Graham Reid | | 1 min read
When Harry Styles – formerly of One Direction – released his self-titled debut album in 2017 we here at Elsewhere were not just surprised by it but actually very impressed.
While noting that artists of his generation – we mentioned Lorde, Taylor Swift (once she and Harry were a couple) and Justin Bieber in the context – don't make music for people of my advanced years we concluded: “In many ways this is an album of the old style in that it is a coherent collection of songs which are discreet but also slightly disparate to showcase a breadth of the artist's vision.
“Somewhat alarmingly, especially for him at 23, Harry Styles seems to be making music for me”.
It was a clever and crafted, chart-bothering pop record and Styles proved he possessed considerable vocal and emotional range.
With his new Fine Line and the customary Team Harry producers and co-writers, he stretches himself even more assuredly, from the MOR pop-rock of Golden (think America with George Harrison on slide) to the adult narrative and searing guitars of the downbeat, grandeur of the six-minute She.
He delivers summershine pop (the vacuous but enjoyable Sunflower Vol 6 co-written with go-to hit writer/producer Greg Kurstin which sounds like a mid 80s McCartney album track), radio-pop (Watermelon Sugar) and the make-weight feel-good virtue-signalling Treat People With Kindness (co-written with Ilsey Juber, daughter of McCartney's Wings guitarist Lawrence).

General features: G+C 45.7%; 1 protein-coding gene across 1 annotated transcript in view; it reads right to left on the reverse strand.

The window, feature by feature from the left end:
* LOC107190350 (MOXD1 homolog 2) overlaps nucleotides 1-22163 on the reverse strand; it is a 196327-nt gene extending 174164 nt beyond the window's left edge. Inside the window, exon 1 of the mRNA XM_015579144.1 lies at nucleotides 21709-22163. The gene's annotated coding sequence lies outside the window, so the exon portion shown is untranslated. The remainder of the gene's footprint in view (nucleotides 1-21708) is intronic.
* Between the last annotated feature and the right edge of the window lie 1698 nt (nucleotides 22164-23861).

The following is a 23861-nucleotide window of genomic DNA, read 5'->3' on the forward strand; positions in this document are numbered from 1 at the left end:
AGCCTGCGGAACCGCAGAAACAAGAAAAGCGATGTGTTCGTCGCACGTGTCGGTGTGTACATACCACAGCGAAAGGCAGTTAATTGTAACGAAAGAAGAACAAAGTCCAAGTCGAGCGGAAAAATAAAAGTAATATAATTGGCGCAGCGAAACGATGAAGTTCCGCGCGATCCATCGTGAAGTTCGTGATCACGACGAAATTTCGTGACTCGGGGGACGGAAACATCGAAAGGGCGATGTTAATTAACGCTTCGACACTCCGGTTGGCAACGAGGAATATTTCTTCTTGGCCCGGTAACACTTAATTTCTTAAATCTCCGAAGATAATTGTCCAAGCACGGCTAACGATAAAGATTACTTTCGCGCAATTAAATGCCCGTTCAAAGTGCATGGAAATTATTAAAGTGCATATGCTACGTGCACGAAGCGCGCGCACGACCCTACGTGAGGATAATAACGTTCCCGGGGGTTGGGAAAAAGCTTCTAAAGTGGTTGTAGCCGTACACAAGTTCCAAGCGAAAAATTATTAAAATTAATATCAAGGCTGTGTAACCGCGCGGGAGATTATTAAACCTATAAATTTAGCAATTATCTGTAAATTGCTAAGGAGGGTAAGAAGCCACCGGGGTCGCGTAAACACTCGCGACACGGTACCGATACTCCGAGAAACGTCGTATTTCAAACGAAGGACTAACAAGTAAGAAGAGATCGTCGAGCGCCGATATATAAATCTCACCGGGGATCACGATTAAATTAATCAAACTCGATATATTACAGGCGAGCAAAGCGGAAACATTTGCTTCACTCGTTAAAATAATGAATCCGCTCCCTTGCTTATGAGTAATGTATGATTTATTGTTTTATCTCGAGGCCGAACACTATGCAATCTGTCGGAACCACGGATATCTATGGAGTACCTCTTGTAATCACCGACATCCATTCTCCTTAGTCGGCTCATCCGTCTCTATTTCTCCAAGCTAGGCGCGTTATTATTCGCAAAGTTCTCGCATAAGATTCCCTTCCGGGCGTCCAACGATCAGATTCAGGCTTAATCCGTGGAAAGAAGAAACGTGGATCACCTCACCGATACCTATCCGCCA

Yes, he addresses the gallery of female fans (the tediously obvious Adore You, the aching apology ballad Falling), drops clues for the faithful to decode (a dig at Swift on the acoustic folk-pop of Cherry?) and – on the self-aware To Be So Lonely and CS&Nash-framed Canyon Moon – steps even further into a more adult milieu.
Some smart, sexualised pop here.
That said, despite its confident and accomplished diversity, at times Fine Line remains safe rather than the re-invention he seems capable of.
This is a career worth following.
You can here this album at Spotify here.